Background: In periodontal disease, interleukin-1beta (IL-1beta) is responsible for the matrix breakdown through excessive production of degrading enzymes by periodontal ligament fibroblasts and osteoblasts. Transforming growth factor-beta (TGF-beta) plays an important role in tissue regeneration as one of the factors capable of counteracting IL-1beta effects. In this study, we investigated the in vitro effect of avocado and soya unsaponifiables (ASU) on the expression of TGF-beta1, TGF-beta2, and bone morphogenetic protein-2 (BMP-2) by human periodontal ligament (HPL) and human alveolar bone (HAB) cells in the presence of IL-1beta.
Methods: HPL and HAB cells were incubated for 48 hours with ASU (10 microg/ml) in the presence or absence of IL-1beta (10 ng/ml). The steady-state levels of TGF-beta1, TGF-beta2, and BMP-2 mRNAs were determined by Northern blot or reverse transcription-polymerase chain reaction (RT-PCR). The amounts of TGF-beta1 and TGF-beta2 proteins were measured by enzyme-linked immunosorbent assay (ELISA).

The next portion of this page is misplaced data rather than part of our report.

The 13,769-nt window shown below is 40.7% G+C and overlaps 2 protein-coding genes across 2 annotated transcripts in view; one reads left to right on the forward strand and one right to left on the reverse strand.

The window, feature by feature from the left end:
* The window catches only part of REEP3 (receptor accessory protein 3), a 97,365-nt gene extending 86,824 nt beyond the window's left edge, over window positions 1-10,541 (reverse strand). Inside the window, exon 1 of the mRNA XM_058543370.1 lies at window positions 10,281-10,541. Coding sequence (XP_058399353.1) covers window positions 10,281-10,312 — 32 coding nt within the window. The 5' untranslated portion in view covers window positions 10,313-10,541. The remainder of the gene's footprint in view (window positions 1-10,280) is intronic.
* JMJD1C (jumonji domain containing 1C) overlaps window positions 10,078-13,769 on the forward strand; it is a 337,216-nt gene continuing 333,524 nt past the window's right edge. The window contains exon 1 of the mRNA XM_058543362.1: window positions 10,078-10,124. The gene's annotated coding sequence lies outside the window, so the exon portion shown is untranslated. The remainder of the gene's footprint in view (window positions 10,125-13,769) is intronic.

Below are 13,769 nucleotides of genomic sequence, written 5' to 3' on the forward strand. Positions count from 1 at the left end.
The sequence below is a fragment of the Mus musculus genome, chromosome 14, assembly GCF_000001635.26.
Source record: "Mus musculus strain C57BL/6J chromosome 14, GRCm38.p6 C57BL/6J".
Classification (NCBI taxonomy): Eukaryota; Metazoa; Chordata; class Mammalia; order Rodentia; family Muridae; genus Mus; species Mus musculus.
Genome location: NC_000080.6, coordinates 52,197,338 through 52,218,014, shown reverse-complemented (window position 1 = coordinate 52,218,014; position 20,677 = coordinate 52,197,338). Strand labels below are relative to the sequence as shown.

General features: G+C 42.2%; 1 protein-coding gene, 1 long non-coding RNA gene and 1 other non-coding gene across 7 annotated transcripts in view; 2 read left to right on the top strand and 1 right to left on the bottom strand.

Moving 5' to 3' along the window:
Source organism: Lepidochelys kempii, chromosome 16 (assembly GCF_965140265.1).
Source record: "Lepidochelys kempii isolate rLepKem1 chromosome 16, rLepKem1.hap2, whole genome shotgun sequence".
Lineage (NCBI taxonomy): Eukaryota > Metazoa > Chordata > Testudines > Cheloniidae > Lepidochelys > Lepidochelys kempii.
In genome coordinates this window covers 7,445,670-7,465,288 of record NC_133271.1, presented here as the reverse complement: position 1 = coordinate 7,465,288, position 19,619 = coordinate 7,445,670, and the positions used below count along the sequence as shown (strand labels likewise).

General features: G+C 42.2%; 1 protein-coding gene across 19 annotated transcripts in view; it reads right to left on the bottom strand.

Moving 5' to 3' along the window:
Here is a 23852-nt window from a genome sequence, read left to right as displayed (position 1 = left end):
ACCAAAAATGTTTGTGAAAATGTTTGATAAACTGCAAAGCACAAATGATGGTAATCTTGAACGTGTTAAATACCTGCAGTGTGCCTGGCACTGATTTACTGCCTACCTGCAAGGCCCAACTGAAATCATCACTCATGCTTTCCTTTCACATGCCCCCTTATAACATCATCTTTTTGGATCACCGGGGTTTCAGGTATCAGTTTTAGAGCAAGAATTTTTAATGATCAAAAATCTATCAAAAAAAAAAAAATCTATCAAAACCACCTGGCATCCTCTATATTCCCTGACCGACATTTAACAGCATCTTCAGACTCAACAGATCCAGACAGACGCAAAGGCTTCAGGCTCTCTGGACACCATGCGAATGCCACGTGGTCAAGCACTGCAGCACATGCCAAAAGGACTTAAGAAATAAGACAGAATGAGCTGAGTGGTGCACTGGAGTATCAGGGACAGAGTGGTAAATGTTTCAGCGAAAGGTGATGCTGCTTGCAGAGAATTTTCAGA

Results: The data indicated that IL-1beta strongly decreases the expression of TGF-beta1 and TGF-beta2 by HPL cells. ASU were capable of opposing the cytokine effect. In HAB cells, TGF-beta1 and BMP-2 mRNA levels were downregulated by the cytokine. ASU were found to reverse the IL-1beta-inhibiting effect. In contrast, the cytokine stimulated the production of TGF-beta2 in alveolar bone cells, with no significant effect of ASU.
Conclusions: The results indicate that the IL-1beta-driven erosive effect in periodontitis could be enhanced by a decreased expression of members of the TGF-beta family. The ASU stimulation of TGF-beta1, TGF-beta2, and BMP-2 expression may explain their promoting effects in the treatment of periodontal disorders, at least partly. These findings support the hypothesis that ASU could exert a preventive action on the deleterious effects exerted by IL-1beta in periodontal diseases.